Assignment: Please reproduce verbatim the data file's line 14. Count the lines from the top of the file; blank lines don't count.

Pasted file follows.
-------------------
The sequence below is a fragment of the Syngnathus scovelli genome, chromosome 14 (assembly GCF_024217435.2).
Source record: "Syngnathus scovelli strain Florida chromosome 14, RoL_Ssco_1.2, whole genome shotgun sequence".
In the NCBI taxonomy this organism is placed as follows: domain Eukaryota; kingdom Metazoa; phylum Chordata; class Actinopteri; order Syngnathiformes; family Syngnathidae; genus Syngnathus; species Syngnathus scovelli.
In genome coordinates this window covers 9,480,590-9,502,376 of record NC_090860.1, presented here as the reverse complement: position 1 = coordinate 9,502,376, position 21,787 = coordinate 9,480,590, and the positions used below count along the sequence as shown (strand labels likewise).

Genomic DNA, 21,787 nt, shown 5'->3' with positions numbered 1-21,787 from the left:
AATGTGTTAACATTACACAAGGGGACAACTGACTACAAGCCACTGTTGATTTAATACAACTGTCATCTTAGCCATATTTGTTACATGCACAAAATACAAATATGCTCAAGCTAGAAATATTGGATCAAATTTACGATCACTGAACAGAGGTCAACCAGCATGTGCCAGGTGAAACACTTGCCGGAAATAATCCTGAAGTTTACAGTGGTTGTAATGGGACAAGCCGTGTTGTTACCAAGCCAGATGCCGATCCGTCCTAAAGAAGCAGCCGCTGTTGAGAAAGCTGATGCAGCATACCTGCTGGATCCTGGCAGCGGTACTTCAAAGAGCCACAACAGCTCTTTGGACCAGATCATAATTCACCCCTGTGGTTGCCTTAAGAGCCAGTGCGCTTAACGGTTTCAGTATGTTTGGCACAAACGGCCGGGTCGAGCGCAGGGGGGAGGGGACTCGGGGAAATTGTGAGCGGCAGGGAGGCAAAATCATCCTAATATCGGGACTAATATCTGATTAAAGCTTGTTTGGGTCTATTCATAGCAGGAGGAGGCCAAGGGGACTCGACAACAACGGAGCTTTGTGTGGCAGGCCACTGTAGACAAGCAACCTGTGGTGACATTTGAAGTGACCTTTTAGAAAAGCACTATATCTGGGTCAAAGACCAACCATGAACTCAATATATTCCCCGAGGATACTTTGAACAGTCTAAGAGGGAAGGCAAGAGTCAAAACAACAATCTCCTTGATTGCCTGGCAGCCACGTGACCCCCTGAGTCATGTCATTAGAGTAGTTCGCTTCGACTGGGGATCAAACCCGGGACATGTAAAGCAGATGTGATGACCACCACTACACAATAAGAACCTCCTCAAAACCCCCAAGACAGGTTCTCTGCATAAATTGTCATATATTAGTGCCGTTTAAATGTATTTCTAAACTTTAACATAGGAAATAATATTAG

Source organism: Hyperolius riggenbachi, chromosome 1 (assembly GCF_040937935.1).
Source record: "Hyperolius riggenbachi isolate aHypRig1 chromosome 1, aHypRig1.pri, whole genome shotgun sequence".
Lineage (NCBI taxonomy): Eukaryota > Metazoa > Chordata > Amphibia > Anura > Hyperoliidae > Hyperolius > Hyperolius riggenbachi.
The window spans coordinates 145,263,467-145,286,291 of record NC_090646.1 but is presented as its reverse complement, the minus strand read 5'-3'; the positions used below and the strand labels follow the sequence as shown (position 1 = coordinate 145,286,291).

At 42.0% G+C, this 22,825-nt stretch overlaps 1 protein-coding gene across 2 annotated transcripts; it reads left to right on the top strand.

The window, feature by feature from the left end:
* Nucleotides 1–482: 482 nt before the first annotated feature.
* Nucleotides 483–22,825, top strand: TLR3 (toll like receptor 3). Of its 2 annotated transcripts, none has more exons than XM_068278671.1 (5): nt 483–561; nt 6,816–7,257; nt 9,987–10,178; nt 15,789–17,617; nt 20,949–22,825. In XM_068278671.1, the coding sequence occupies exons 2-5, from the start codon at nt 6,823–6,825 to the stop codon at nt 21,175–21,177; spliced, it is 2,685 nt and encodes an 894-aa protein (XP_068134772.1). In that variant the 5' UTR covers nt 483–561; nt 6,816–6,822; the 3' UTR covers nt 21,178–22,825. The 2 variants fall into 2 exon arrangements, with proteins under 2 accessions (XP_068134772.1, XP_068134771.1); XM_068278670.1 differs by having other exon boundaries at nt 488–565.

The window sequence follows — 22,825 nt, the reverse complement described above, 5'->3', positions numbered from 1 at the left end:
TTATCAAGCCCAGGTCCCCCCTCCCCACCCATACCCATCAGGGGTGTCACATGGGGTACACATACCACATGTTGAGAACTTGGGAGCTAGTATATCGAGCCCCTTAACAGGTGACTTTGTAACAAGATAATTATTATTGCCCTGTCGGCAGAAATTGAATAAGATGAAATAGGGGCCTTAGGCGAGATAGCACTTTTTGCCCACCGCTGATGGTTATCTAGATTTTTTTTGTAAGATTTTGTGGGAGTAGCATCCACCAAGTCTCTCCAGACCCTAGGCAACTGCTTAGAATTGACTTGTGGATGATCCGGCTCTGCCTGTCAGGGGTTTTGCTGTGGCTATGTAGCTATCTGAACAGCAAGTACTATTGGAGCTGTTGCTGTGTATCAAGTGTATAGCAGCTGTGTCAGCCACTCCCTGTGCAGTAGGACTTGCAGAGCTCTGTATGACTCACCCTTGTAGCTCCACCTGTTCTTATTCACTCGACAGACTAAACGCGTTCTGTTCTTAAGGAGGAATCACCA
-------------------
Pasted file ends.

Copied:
* Nucleotides 483–22,825, top strand: TLR3 (toll like receptor 3). Of its 2 annotated transcripts, none has more exons than XM_068278671.1 (5): nt 483–561; nt 6,816–7,257; nt 9,987–10,178; nt 15,789–17,617; nt 20,949–22,825. In XM_068278671.1, the coding sequence occupies exons 2-5, from the start codon at nt 6,823–6,825 to the stop codon at nt 21,175–21,177; spliced, it is 2,685 nt and encodes an 894-aa protein (XP_068134772.1). In that variant the 5' UTR covers nt 483–561; nt 6,816–6,822; the 3' UTR covers nt 21,178–22,825. The 2 variants fall into 2 exon arrangements, with proteins under 2 accessions (XP_068134772.1, XP_068134771.1); XM_068278670.1 differs by having other exon boundaries at nt 488–565.